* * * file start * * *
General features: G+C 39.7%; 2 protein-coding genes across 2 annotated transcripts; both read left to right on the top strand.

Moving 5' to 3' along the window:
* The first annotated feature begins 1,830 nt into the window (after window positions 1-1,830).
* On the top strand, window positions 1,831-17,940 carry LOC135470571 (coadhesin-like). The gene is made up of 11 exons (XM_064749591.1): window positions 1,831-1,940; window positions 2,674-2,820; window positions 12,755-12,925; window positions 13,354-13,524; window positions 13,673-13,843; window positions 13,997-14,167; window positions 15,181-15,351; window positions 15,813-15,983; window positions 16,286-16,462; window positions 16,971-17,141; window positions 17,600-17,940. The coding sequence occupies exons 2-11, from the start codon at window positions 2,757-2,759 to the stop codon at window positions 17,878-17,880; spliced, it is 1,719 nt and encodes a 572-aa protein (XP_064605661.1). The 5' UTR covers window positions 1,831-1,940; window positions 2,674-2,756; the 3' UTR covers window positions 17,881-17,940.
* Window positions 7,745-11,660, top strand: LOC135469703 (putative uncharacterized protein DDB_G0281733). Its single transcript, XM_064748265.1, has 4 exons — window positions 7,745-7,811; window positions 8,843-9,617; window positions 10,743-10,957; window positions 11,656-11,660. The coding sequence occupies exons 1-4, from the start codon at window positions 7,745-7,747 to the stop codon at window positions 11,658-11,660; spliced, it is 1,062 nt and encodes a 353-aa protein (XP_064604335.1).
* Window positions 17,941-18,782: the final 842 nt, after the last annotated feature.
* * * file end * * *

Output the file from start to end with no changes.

General features: G+C 39.7%; 2 protein-coding genes across 2 annotated transcripts; both read left to right on the top strand.

Moving 5' to 3' along the window:
* The first annotated feature begins 1,830 nt into the window (after window positions 1-1,830).
* On the top strand, window positions 1,831-17,940 carry LOC135470571 (coadhesin-like). The gene is made up of 11 exons (XM_064749591.1): window positions 1,831-1,940; window positions 2,674-2,820; window positions 12,755-12,925; window positions 13,354-13,524; window positions 13,673-13,843; window positions 13,997-14,167; window positions 15,181-15,351; window positions 15,813-15,983; window positions 16,286-16,462; window positions 16,971-17,141; window positions 17,600-17,940. The coding sequence occupies exons 2-11, from the start codon at window positions 2,757-2,759 to the stop codon at window positions 17,878-17,880; spliced, it is 1,719 nt and encodes a 572-aa protein (XP_064605661.1). The 5' UTR covers window positions 1,831-1,940; window positions 2,674-2,756; the 3' UTR covers window positions 17,881-17,940.
* Window positions 7,745-11,660, top strand: LOC135469703 (putative uncharacterized protein DDB_G0281733). Its single transcript, XM_064748265.1, has 4 exons — window positions 7,745-7,811; window positions 8,843-9,617; window positions 10,743-10,957; window positions 11,656-11,660. The coding sequence occupies exons 1-4, from the start codon at window positions 7,745-7,747 to the stop codon at window positions 11,658-11,660; spliced, it is 1,062 nt and encodes a 353-aa protein (XP_064604335.1).
* Window positions 17,941-18,782: the final 842 nt, after the last annotated feature.